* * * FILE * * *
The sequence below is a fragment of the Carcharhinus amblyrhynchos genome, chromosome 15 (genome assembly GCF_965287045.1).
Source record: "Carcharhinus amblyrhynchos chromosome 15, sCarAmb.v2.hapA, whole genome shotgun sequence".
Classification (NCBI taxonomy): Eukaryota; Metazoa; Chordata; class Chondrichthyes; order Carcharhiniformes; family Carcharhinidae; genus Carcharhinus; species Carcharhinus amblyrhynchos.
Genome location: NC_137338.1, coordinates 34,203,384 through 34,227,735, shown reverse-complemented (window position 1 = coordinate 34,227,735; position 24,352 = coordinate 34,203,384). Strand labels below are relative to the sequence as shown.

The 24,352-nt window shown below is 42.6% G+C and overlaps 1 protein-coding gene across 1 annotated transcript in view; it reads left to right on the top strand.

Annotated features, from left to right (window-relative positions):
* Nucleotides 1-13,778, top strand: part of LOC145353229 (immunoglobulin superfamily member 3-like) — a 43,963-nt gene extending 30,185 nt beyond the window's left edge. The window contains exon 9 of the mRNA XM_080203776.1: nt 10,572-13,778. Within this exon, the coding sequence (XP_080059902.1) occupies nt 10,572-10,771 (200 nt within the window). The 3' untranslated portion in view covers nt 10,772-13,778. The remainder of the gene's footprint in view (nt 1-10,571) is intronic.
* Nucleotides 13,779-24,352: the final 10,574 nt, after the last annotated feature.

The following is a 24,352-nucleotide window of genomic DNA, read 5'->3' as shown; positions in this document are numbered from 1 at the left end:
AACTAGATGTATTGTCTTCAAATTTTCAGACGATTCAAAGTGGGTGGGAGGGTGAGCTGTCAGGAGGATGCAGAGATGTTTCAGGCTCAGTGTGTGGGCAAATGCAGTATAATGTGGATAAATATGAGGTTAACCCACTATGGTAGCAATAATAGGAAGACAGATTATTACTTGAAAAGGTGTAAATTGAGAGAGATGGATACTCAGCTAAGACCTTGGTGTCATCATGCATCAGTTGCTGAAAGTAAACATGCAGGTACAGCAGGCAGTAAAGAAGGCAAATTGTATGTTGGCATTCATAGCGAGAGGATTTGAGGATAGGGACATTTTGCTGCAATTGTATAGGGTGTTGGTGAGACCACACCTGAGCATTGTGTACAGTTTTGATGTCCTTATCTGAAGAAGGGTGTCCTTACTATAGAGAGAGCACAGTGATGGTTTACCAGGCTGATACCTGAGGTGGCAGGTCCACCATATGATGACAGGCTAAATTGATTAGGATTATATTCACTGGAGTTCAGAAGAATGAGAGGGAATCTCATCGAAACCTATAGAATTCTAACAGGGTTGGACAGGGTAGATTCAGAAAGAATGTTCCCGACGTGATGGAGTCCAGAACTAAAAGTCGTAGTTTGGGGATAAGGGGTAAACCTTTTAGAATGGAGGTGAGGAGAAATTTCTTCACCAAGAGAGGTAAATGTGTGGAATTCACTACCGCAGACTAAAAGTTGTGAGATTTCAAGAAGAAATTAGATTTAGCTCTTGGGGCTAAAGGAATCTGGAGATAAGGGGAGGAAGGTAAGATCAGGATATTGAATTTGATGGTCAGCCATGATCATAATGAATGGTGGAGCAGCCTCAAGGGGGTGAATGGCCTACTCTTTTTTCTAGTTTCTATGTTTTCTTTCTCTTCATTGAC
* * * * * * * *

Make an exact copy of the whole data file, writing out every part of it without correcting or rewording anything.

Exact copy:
The sequence below is a fragment of the Carcharhinus amblyrhynchos genome, chromosome 15 (genome assembly GCF_965287045.1).
Source record: "Carcharhinus amblyrhynchos chromosome 15, sCarAmb.v2.hapA, whole genome shotgun sequence".
Classification (NCBI taxonomy): Eukaryota; Metazoa; Chordata; class Chondrichthyes; order Carcharhiniformes; family Carcharhinidae; genus Carcharhinus; species Carcharhinus amblyrhynchos.
Genome location: NC_137338.1, coordinates 34,203,384 through 34,227,735, shown reverse-complemented (window position 1 = coordinate 34,227,735; position 24,352 = coordinate 34,203,384). Strand labels below are relative to the sequence as shown.

The 24,352-nt window shown below is 42.6% G+C and overlaps 1 protein-coding gene across 1 annotated transcript in view; it reads left to right on the top strand.

Annotated features, from left to right (window-relative positions):
* Nucleotides 1-13,778, top strand: part of LOC145353229 (immunoglobulin superfamily member 3-like) — a 43,963-nt gene extending 30,185 nt beyond the window's left edge. The window contains exon 9 of the mRNA XM_080203776.1: nt 10,572-13,778. Within this exon, the coding sequence (XP_080059902.1) occupies nt 10,572-10,771 (200 nt within the window). The 3' untranslated portion in view covers nt 10,772-13,778. The remainder of the gene's footprint in view (nt 1-10,571) is intronic.
* Nucleotides 13,779-24,352: the final 10,574 nt, after the last annotated feature.

The following is a 24,352-nucleotide window of genomic DNA, read 5'->3' as shown; positions in this document are numbered from 1 at the left end:
AACTAGATGTATTGTCTTCAAATTTTCAGACGATTCAAAGTGGGTGGGAGGGTGAGCTGTCAGGAGGATGCAGAGATGTTTCAGGCTCAGTGTGTGGGCAAATGCAGTATAATGTGGATAAATATGAGGTTAACCCACTATGGTAGCAATAATAGGAAGACAGATTATTACTTGAAAAGGTGTAAATTGAGAGAGATGGATACTCAGCTAAGACCTTGGTGTCATCATGCATCAGTTGCTGAAAGTAAACATGCAGGTACAGCAGGCAGTAAAGAAGGCAAATTGTATGTTGGCATTCATAGCGAGAGGATTTGAGGATAGGGACATTTTGCTGCAATTGTATAGGGTGTTGGTGAGACCACACCTGAGCATTGTGTACAGTTTTGATGTCCTTATCTGAAGAAGGGTGTCCTTACTATAGAGAGAGCACAGTGATGGTTTACCAGGCTGATACCTGAGGTGGCAGGTCCACCATATGATGACAGGCTAAATTGATTAGGATTATATTCACTGGAGTTCAGAAGAATGAGAGGGAATCTCATCGAAACCTATAGAATTCTAACAGGGTTGGACAGGGTAGATTCAGAAAGAATGTTCCCGACGTGATGGAGTCCAGAACTAAAAGTCGTAGTTTGGGGATAAGGGGTAAACCTTTTAGAATGGAGGTGAGGAGAAATTTCTTCACCAAGAGAGGTAAATGTGTGGAATTCACTACCGCAGACTAAAAGTTGTGAGATTTCAAGAAGAAATTAGATTTAGCTCTTGGGGCTAAAGGAATCTGGAGATAAGGGGAGGAAGGTAAGATCAGGATATTGAATTTGATGGTCAGCCATGATCATAATGAATGGTGGAGCAGCCTCAAGGGGGTGAATGGCCTACTCTTTTTTCTAGTTTCTATGTTTTCTTTCTCTTCATTGAC